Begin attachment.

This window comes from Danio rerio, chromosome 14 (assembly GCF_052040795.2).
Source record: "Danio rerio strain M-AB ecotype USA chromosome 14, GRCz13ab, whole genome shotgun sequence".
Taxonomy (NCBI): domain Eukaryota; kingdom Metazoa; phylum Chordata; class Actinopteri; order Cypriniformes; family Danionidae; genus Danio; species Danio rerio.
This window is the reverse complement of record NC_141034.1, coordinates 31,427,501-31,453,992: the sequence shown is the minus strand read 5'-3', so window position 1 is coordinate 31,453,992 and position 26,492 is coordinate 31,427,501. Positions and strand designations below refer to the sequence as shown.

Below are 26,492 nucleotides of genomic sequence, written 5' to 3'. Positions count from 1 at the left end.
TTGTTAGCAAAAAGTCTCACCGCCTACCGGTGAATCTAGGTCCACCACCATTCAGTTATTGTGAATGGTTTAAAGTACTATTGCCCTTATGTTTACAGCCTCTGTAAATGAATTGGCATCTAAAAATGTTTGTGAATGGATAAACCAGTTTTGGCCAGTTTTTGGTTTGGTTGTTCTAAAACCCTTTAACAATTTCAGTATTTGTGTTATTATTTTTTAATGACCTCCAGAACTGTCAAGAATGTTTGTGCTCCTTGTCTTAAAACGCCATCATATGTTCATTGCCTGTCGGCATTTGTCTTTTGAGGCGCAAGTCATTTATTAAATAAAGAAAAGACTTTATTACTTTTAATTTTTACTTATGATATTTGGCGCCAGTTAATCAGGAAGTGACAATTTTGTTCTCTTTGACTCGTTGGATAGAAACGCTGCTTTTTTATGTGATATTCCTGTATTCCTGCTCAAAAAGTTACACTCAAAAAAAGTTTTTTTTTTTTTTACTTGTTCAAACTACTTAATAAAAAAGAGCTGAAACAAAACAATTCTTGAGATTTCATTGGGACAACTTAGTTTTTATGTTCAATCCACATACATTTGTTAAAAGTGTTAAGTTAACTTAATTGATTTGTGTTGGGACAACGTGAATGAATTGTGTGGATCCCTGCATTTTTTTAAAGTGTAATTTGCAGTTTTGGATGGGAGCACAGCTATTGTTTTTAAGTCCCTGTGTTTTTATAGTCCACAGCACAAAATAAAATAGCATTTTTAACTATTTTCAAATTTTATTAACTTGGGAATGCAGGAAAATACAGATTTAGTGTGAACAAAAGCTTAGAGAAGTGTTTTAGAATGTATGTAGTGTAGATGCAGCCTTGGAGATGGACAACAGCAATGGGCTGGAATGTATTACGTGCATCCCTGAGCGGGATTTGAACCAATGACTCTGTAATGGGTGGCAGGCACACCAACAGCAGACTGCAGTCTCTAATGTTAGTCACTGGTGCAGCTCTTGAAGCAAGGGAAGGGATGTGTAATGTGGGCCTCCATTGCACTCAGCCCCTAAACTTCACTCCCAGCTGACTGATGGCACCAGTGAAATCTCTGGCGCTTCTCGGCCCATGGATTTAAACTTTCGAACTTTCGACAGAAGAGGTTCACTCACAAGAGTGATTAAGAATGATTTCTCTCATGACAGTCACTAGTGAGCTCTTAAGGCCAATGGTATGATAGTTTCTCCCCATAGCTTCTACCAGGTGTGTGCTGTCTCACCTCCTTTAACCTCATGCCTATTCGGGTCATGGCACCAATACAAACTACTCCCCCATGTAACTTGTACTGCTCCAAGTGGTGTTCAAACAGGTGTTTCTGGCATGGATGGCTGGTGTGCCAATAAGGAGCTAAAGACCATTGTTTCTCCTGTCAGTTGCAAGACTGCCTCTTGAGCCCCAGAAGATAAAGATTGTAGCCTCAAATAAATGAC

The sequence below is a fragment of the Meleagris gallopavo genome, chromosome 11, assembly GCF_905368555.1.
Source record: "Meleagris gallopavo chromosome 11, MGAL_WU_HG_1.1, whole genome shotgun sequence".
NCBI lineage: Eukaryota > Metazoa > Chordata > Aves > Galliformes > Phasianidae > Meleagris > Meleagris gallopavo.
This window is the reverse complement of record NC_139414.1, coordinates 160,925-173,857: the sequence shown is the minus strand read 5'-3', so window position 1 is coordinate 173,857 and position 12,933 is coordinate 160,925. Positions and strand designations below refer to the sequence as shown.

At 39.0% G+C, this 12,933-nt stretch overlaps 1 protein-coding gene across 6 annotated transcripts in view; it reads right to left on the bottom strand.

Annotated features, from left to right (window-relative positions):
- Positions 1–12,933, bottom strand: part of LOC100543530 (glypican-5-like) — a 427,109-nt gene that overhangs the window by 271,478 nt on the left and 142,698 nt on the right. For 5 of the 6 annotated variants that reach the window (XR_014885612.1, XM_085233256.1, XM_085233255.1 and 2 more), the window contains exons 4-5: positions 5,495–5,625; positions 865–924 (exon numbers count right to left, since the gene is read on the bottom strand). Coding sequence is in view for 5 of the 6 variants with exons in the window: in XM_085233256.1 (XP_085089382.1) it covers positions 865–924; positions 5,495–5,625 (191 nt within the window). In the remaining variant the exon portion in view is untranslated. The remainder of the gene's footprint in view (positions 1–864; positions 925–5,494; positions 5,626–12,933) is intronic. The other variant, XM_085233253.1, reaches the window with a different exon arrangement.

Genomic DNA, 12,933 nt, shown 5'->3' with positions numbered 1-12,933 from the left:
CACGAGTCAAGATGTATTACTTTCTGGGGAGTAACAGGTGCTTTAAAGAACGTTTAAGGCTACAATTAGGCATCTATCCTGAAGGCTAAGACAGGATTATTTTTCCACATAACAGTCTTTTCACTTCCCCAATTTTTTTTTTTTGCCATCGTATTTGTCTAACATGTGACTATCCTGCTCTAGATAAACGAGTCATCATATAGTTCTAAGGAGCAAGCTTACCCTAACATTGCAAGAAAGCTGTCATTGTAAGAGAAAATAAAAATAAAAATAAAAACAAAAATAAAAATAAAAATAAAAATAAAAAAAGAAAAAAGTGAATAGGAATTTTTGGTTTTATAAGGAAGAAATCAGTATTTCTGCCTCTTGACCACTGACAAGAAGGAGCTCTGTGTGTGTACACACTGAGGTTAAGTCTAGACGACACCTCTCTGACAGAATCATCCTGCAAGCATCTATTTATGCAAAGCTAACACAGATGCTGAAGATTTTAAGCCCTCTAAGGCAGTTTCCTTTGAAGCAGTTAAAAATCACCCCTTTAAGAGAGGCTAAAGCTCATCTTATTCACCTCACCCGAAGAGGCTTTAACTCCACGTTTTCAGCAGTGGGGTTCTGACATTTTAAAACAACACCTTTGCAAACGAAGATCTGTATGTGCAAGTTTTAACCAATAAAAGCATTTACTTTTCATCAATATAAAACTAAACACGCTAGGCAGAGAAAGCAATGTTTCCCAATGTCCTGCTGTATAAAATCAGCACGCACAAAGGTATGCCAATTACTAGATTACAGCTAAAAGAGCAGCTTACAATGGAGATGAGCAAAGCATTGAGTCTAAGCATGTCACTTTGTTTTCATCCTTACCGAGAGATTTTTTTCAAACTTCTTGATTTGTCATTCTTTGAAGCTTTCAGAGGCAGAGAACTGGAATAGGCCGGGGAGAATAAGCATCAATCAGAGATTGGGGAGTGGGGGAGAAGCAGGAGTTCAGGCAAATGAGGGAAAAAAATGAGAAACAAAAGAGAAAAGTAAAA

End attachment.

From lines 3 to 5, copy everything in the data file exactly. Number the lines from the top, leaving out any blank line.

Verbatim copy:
Taxonomy (NCBI): domain Eukaryota; kingdom Metazoa; phylum Chordata; class Actinopteri; order Cypriniformes; family Danionidae; genus Danio; species Danio rerio.
This window is the reverse complement of record NC_141034.1, coordinates 31,427,501-31,453,992: the sequence shown is the minus strand read 5'-3', so window position 1 is coordinate 31,453,992 and position 26,492 is coordinate 31,427,501. Positions and strand designations below refer to the sequence as shown.

Below are 26,492 nucleotides of genomic sequence, written 5' to 3'. Positions count from 1 at the left end.